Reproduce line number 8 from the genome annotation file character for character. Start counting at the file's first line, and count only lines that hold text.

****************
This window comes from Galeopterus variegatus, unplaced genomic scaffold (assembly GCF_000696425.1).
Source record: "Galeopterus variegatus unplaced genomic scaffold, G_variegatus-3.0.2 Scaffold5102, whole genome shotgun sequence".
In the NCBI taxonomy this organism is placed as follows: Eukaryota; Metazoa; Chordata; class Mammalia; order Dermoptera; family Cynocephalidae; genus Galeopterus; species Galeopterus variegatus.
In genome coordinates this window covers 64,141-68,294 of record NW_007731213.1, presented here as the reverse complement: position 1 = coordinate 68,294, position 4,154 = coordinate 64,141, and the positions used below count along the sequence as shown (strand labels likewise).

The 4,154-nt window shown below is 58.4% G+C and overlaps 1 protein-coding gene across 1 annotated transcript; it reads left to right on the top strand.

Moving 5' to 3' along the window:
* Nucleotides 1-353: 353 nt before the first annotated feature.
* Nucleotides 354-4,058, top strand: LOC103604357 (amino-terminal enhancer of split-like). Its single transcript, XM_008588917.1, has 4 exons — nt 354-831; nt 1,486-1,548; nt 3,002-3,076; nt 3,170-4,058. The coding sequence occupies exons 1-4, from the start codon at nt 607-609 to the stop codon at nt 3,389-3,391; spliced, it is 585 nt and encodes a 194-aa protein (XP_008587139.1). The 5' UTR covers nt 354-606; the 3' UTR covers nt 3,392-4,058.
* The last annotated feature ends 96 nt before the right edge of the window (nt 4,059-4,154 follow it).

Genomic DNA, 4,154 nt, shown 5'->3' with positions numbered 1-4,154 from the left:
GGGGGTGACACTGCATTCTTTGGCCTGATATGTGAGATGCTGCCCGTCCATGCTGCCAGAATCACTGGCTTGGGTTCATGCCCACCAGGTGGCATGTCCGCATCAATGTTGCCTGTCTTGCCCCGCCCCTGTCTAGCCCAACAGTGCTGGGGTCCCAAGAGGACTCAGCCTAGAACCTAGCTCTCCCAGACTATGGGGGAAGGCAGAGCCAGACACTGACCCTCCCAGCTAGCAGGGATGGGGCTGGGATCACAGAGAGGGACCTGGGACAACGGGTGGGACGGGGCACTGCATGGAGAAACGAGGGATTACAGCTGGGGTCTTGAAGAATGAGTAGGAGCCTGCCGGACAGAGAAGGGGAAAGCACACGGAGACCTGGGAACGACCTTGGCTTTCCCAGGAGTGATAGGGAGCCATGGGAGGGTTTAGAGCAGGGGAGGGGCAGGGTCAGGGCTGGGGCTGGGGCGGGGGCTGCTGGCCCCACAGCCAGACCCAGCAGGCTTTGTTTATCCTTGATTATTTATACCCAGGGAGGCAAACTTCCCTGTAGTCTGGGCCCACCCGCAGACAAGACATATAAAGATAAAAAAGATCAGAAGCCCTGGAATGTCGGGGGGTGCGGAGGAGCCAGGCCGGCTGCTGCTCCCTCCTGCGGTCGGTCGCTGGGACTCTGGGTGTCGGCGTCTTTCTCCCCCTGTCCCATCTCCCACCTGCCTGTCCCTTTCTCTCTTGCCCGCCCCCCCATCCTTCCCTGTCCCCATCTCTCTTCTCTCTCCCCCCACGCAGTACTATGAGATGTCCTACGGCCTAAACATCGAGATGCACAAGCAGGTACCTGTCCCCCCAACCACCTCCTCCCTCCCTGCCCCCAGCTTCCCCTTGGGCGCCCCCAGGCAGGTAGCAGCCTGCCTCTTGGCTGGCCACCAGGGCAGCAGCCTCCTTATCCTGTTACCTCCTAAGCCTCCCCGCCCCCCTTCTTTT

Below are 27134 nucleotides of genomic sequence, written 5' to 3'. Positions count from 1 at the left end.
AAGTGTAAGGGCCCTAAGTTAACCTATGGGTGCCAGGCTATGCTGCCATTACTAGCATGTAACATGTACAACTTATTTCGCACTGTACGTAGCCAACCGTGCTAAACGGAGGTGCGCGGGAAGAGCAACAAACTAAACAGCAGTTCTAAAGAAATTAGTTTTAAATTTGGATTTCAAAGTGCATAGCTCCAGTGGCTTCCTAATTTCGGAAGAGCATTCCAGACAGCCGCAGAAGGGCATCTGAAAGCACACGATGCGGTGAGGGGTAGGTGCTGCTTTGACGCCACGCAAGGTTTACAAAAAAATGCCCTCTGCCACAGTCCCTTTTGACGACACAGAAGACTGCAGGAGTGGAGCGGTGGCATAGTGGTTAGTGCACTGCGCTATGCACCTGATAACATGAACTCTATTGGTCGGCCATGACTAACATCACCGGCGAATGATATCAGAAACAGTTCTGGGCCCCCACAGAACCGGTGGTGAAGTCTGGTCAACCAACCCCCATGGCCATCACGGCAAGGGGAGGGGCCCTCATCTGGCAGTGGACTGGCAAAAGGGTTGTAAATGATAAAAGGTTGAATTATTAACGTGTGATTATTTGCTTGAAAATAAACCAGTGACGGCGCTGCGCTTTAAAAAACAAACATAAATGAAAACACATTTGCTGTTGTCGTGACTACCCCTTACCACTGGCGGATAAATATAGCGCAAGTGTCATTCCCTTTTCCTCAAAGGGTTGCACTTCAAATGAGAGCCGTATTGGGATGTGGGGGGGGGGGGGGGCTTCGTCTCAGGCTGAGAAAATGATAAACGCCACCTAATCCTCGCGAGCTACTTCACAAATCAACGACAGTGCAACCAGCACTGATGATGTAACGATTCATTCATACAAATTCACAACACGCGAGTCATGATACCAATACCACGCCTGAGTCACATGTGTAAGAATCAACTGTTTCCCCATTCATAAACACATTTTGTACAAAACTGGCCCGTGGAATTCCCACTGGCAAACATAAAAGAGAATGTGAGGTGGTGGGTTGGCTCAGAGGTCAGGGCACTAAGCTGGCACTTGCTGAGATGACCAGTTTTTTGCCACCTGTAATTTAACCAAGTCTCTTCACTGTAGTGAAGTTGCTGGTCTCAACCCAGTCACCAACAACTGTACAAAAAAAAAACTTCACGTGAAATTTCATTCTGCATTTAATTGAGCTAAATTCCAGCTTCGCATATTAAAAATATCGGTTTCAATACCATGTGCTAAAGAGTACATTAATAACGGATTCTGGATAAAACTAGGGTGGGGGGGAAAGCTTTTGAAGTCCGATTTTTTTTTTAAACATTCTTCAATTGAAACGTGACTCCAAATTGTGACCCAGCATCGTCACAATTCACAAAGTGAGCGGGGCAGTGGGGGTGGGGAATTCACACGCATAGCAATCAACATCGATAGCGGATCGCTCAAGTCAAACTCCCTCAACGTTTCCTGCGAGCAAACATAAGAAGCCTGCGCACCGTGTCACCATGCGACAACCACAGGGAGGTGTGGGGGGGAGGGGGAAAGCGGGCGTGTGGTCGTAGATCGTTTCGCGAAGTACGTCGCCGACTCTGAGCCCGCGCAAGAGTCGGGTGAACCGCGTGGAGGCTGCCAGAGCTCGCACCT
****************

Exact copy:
* Nucleotides 354-4,058, top strand: LOC103604357 (amino-terminal enhancer of split-like). Its single transcript, XM_008588917.1, has 4 exons — nt 354-831; nt 1,486-1,548; nt 3,002-3,076; nt 3,170-4,058. The coding sequence occupies exons 1-4, from the start codon at nt 607-609 to the stop codon at nt 3,389-3,391; spliced, it is 585 nt and encodes a 194-aa protein (XP_008587139.1). The 5' UTR covers nt 354-606; the 3' UTR covers nt 3,392-4,058.